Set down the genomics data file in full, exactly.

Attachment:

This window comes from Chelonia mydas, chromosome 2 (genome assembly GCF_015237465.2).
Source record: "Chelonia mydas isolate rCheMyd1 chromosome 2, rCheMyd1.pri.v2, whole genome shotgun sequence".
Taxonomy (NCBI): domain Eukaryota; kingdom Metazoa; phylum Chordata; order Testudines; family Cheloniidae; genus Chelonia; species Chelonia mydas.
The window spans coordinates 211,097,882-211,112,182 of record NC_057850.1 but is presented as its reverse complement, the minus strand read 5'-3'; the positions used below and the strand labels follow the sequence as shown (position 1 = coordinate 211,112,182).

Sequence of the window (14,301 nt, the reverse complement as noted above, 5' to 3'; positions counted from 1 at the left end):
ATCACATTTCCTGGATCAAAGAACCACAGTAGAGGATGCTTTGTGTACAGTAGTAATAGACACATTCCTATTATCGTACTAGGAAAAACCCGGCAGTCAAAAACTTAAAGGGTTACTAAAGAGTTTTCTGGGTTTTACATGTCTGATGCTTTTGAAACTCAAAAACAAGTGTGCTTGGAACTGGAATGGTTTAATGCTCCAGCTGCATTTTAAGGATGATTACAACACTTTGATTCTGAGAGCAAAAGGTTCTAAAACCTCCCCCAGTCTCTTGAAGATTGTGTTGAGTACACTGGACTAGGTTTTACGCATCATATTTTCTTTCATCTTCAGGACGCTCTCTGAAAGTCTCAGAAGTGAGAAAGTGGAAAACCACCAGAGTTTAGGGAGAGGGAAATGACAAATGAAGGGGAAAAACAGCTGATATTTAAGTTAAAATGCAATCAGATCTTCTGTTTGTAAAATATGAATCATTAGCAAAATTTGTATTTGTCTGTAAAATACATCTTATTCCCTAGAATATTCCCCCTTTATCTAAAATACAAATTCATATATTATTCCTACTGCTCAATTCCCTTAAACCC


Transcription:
This window comes from Chelonia mydas, chromosome 2 (genome assembly GCF_015237465.2).
Source record: "Chelonia mydas isolate rCheMyd1 chromosome 2, rCheMyd1.pri.v2, whole genome shotgun sequence".
Taxonomy (NCBI): domain Eukaryota; kingdom Metazoa; phylum Chordata; order Testudines; family Cheloniidae; genus Chelonia; species Chelonia mydas.
The window spans coordinates 211,097,882-211,112,182 of record NC_057850.1 but is presented as its reverse complement, the minus strand read 5'-3'; the positions used below and the strand labels follow the sequence as shown (position 1 = coordinate 211,112,182).

Sequence of the window (14,301 nt, the reverse complement as noted above, 5' to 3'; positions counted from 1 at the left end):
ATCACATTTCCTGGATCAAAGAACCACAGTAGAGGATGCTTTGTGTACAGTAGTAATAGACACATTCCTATTATCGTACTAGGAAAAACCCGGCAGTCAAAAACTTAAAGGGTTACTAAAGAGTTTTCTGGGTTTTACATGTCTGATGCTTTTGAAACTCAAAAACAAGTGTGCTTGGAACTGGAATGGTTTAATGCTCCAGCTGCATTTTAAGGATGATTACAACACTTTGATTCTGAGAGCAAAAGGTTCTAAAACCTCCCCCAGTCTCTTGAAGATTGTGTTGAGTACACTGGACTAGGTTTTACGCATCATATTTTCTTTCATCTTCAGGACGCTCTCTGAAAGTCTCAGAAGTGAGAAAGTGGAAAACCACCAGAGTTTAGGGAGAGGGAAATGACAAATGAAGGGGAAAAACAGCTGATATTTAAGTTAAAATGCAATCAGATCTTCTGTTTGTAAAATATGAATCATTAGCAAAATTTGTATTTGTCTGTAAAATACATCTTATTCCCTAGAATATTCCCCCTTTATCTAAAATACAAATTCATATATTATTCCTACTGCTCAATTCCCTTAAACCC